microwave

Wasei-eigo: 電子レンジ (microwave)

microwave


【 電子レンジ (denshirenji) 】microwave oven

In Japanese, we say 「チンする」for heating food in the microwave.

The word「チン」is an onomatopoeia of the timer bell in earlier models. Even though the timer bell has evolved into an electronic beeping sound, we still say「チンする」.

「ごはんが冷(さ)めちゃった。ちょっとチンしよう。」
The food got cold. Let's reheat it.

「何分(なんぷん)チンしたらいい?」
How many minutes?

「2分(ふん)ぐらい。」
Maybe two.

*ボン*
(bursting sound)

「あ、チンしすぎた!」
Oops, I overheated it!

「あちゃ。」
Oh, dear.

Mini-history:

Toshiba introduced the first domestically manufactured microwave in 1959. From there, Hitachi, Sharp, and Panasonic (all formerly under different names) came out with new microwaves one after the other.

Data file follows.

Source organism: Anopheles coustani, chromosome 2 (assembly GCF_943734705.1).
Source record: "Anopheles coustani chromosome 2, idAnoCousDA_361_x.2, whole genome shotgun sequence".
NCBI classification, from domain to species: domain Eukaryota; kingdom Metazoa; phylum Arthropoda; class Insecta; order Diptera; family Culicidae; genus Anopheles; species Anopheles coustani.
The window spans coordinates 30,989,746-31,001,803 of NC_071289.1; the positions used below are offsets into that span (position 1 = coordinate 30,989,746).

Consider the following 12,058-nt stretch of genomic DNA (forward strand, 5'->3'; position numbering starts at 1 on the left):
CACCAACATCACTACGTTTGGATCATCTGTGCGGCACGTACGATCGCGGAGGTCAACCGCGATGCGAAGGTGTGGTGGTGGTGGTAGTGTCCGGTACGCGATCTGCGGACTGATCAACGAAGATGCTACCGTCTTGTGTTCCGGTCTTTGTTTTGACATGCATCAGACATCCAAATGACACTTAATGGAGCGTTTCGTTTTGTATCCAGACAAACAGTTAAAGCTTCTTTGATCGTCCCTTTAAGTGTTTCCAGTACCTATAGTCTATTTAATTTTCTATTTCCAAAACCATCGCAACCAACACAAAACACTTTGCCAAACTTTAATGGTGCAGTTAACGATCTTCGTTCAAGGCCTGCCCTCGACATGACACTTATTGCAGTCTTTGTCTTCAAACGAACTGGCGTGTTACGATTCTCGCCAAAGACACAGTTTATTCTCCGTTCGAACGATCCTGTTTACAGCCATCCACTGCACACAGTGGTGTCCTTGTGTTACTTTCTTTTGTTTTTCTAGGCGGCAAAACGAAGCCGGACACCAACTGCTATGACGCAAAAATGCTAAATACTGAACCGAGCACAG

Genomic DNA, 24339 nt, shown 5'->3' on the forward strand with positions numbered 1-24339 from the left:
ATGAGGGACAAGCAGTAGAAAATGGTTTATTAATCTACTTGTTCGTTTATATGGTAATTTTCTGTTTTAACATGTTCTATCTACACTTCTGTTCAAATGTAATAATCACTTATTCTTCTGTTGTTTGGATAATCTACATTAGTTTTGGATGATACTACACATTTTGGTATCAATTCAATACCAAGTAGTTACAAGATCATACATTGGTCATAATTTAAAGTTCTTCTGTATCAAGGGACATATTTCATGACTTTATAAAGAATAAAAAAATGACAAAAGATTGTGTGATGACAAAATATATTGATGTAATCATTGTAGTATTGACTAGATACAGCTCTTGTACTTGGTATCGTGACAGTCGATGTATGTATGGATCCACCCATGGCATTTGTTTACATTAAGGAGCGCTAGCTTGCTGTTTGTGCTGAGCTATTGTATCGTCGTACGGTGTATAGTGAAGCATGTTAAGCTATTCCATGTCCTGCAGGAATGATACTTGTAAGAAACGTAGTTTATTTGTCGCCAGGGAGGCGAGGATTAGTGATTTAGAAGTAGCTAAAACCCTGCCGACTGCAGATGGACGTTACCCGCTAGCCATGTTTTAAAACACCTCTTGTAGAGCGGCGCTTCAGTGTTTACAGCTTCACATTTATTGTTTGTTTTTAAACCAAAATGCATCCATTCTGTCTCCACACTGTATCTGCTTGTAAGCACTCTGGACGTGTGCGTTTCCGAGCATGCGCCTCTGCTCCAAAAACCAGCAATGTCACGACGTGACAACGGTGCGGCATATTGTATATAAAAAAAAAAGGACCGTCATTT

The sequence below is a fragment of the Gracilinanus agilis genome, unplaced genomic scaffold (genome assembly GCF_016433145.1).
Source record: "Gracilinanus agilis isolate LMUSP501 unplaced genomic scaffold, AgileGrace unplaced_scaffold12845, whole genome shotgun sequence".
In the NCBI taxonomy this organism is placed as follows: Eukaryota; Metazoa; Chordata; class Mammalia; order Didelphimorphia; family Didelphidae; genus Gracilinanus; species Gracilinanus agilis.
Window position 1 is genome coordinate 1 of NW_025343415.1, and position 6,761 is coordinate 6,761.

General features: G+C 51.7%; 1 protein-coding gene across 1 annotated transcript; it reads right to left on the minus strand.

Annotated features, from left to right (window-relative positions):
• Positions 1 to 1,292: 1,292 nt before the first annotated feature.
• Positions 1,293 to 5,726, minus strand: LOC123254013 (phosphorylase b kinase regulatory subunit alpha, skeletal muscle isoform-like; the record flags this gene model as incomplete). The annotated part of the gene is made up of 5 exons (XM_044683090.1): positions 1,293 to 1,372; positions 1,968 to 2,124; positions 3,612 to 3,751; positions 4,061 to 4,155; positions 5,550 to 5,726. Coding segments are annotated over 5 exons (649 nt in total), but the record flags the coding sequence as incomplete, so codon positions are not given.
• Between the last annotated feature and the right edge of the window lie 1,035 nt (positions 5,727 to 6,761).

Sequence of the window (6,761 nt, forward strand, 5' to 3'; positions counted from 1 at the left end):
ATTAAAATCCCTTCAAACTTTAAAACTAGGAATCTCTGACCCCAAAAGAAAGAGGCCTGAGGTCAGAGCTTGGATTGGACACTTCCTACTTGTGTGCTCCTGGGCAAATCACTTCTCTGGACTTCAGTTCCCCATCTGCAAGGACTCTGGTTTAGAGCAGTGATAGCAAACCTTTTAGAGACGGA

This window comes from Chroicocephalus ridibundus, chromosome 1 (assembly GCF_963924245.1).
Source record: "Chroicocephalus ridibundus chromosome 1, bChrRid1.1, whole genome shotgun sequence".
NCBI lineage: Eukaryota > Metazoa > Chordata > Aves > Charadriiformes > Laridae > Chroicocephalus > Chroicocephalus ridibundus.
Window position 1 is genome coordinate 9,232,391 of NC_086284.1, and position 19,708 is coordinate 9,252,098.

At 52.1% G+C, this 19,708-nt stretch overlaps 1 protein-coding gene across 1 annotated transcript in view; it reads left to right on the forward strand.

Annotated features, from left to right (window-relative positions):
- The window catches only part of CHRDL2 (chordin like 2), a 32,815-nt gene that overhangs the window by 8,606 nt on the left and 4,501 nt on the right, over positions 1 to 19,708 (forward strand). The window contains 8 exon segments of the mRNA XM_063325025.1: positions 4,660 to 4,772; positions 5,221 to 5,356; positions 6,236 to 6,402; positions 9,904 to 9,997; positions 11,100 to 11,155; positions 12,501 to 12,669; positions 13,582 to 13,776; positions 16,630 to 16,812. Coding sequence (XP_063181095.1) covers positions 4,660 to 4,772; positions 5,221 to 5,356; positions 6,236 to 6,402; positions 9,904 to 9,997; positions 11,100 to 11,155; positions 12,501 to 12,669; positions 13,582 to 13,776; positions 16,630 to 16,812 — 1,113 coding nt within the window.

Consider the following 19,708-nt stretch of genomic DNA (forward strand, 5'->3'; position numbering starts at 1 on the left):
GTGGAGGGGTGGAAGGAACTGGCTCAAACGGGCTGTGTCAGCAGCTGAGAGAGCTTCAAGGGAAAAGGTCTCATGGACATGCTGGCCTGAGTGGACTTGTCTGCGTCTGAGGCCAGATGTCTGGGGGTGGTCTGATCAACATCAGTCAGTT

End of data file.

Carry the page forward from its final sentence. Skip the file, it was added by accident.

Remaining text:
The model that Panasonic introduced in 1963 propelled the popularization of microwaves, but microwaves were expensive at that time. The Panasonic model was 115万円 ($10,000). So it wasn't until the late 1970s that general households were able to afford one at around $500.

Learn more wasei-eigo in the home here!

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